Friday, 19 October 2012

A Small Diamond

"How does a writer compete against the media's invasion of public discourse in all its chattering, hectoring, commercially packaged format?"

This is a challenging, but by the same token, very exciting time for the Indian novelist certainly the Indian novelist who writes in English. In an obvious and easily accessible sense, this has to do with the opening up of the global market. However, there are certain other aspects of this development that have a more direct bearing on the creative situation.

The problems of belonging and identity that played such a preponderant role in the first decades the terrain that was memorably identified by Meenakshi Mukherjee as the anxiety of Indianness - seem to have lost some of their fascination. It is remarkable, therefore, that two (and arguably, three) of the five novels on our shortlist are set outside India, set as far afield as Guyana and Morocco. This is, unquestionably, a welcome development Indianness is no longer a yoke that the Indian writer is forced to wear. However, this raises the matter of the complex relationship between locality and globality or universality in a very interesting way. Thus, we would argue, the global defines the horizon of aspiration, but the path to that horizon lies, and must lie, through some intimately experienced locality, some particularity.

Then again, and for immediately identifiable reasons, the first generation of writers felt compelled, in some sense, to imitate Stephen Dedalus's famous move, at the end of Portrait: to forge in the smithy of my soul the uncreated conscience of my race. Hence the urge, both declared and attributed, to write the great Indian novel. Salman Rushdie's Midnight's Children is, of course,  a crucial landmark in this cultural trajectory. But it is also evident, now, that for a new generation of Indian novelists, Rushdie has already become a forebear, a respected ancestor. Thus, we have novels that seek to tell small lives, to explore the shifting identities that texture ordinary living.

Finally, we cannot help but remark the fact that two of the five novels on our shortlist are concerned with opium, albeit at opposite ends of a deeply significant historical arc.

*

Being a judge for contemporary Indian fiction is like being a prospector for gold. Or for those who have read Rahul Bhattacharya's splendid book set in Guyana, like a prospector panning the river for diamonds. That is to say it is both an arduous and an exhilarating task.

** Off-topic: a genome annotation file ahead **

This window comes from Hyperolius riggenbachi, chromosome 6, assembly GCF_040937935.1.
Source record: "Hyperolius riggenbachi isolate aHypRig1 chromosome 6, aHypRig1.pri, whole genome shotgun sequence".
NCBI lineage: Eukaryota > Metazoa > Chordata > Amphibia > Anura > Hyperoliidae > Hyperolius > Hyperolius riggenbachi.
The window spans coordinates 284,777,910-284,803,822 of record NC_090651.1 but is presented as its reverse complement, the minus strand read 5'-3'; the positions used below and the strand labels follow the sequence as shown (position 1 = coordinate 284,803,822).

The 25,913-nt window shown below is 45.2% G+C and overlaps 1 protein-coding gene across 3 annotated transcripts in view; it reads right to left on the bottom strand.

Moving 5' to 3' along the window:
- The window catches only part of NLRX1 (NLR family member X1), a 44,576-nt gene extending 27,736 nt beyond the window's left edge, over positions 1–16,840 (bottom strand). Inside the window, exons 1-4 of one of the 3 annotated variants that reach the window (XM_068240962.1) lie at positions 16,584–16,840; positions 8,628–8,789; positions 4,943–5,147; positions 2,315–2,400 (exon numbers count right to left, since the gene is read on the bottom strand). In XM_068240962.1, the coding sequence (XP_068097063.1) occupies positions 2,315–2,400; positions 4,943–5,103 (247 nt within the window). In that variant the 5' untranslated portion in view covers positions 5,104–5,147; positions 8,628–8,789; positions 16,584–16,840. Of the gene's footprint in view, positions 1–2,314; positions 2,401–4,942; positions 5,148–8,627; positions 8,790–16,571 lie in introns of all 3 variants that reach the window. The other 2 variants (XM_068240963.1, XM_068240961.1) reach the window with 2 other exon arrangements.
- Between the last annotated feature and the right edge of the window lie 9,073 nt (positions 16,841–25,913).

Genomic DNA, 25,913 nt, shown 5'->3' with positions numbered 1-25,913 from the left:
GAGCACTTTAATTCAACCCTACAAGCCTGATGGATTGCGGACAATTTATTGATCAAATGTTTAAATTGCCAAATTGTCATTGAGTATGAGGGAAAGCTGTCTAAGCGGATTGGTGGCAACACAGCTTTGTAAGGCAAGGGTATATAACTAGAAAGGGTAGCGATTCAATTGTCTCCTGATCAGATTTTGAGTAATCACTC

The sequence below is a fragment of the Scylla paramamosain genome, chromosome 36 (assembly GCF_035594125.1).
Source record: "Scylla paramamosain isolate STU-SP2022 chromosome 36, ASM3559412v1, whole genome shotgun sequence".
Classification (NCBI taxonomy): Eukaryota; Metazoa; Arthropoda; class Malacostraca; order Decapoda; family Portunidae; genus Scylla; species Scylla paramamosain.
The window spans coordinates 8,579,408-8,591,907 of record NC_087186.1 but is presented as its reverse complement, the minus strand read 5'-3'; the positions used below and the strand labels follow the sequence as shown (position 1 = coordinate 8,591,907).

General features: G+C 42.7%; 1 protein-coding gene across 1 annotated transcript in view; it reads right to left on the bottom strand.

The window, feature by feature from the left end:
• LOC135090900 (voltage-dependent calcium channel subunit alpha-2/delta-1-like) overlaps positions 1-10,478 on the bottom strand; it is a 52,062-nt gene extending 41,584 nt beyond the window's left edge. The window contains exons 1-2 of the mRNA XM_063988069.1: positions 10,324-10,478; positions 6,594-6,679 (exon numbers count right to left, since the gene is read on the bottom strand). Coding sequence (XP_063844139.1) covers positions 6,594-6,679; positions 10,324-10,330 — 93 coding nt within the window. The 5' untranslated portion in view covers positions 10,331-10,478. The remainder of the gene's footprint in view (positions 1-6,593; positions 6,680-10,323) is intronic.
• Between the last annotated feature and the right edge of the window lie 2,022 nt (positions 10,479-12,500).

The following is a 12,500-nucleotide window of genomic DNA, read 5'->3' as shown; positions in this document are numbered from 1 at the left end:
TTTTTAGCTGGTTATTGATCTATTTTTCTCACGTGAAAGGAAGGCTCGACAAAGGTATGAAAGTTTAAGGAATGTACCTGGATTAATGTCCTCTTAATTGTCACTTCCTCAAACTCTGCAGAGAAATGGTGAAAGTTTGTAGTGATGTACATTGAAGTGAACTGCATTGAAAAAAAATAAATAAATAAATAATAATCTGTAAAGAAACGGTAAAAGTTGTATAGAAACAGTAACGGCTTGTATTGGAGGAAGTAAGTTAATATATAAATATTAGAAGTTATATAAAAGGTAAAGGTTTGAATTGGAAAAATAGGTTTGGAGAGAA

You sift through many layers looking for nuggets or shards of diamonds. As Rahul will tell you, when you first see a rough diamond, it looks quite ordinary.

For some, the thrill is in the seeking. For others, it is being able to possess that shining nugget. For a judge, it is being able to pick up and display this tiny fragment of stone.

In our case, we found many shining nuggets and by a process of elimination, discovered five such pieces. Each one was cut and polished in a different manner.

The final choice was a difficult one. Amongst the issues we discussed were those touched upon by Alok Rai thus, the hunt for the great Indian novel, the burden of the past colonial, feudal, or the affiliations of religion, caste and class, and the tensions these can create for the writer.

There is also the challenge of the present. How does a writer compete against the media's invasion of public discourse in all its chattering, hectoring, commercially packaged format.

One way could be by creating a small, inviolable space in which to observe and record all the subterranean upheavals to create those moments of clarity that we value as literature.

The small diamond that we have unearthed and enjoyed is called The Folded Earth. All the three of us are happy the Economist Crossword Prize for Indian Fiction for 2011 goes to Anuradha Roy.


Geeta Doctor                          Alok Rai                  Fiammetta Rocco 

Statement at the Economist Crossword Prize Award for Fiction 2012.

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